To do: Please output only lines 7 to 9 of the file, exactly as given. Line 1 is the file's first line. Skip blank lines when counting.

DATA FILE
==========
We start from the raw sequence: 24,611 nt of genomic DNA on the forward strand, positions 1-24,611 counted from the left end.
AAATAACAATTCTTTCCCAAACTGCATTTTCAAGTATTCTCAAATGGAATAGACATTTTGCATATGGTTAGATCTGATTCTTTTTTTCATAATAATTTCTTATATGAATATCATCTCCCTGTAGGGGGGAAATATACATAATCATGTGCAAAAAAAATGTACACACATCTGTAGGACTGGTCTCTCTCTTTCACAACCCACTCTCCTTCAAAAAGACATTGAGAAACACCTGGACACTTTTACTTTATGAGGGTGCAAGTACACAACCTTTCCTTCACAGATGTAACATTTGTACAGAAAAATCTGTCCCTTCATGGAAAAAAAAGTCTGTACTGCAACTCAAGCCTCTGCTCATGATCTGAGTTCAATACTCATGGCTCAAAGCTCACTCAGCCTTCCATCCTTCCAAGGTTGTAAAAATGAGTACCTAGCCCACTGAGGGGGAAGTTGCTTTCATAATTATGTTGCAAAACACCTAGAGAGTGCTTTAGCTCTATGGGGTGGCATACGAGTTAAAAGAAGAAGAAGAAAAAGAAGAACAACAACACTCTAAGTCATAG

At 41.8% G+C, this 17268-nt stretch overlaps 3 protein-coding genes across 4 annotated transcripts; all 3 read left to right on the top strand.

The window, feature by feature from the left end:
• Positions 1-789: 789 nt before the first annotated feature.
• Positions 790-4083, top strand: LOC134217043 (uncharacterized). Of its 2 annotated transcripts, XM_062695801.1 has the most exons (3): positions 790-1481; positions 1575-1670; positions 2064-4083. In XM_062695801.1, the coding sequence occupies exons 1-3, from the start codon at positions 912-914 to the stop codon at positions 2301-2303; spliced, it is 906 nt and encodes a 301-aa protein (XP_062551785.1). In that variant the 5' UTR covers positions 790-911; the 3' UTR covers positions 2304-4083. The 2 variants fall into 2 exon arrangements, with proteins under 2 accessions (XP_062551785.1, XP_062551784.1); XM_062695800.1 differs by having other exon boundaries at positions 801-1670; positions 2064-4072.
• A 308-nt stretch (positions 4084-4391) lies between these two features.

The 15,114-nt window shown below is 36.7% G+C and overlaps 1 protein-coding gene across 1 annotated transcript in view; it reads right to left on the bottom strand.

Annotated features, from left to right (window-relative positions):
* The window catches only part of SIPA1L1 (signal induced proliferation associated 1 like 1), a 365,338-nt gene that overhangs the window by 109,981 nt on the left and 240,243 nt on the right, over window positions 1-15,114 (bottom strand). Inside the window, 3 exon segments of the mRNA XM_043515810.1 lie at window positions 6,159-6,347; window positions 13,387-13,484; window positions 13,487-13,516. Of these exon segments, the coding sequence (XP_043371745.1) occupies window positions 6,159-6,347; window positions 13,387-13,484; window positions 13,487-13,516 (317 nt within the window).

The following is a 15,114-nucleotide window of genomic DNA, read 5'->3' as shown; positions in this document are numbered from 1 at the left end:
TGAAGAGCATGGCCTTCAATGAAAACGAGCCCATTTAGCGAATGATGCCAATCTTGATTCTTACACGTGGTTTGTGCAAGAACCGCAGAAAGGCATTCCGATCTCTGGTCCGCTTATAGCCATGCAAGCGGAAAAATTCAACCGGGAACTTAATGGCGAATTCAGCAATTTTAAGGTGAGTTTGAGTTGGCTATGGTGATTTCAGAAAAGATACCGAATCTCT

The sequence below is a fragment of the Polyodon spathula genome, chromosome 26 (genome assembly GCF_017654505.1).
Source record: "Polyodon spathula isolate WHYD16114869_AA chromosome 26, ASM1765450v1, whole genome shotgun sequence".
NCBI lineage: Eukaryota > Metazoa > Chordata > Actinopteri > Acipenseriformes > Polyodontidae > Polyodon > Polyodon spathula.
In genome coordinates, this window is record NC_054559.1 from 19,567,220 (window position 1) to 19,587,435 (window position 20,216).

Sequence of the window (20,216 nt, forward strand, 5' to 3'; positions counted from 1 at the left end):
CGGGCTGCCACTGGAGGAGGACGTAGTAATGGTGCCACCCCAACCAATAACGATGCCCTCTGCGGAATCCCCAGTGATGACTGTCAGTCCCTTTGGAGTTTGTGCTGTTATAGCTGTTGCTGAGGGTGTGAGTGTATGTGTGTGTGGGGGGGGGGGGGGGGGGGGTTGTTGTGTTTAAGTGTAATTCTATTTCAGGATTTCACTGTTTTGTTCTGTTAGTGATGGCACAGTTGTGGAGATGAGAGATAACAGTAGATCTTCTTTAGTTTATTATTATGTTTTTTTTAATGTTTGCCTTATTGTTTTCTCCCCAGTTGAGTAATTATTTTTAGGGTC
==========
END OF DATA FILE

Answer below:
• A 308-nt stretch (positions 4084-4391) lies between these two features.

The 15,114-nt window shown below is 36.7% G+C and overlaps 1 protein-coding gene across 1 annotated transcript in view; it reads right to left on the bottom strand.

Annotated features, from left to right (window-relative positions):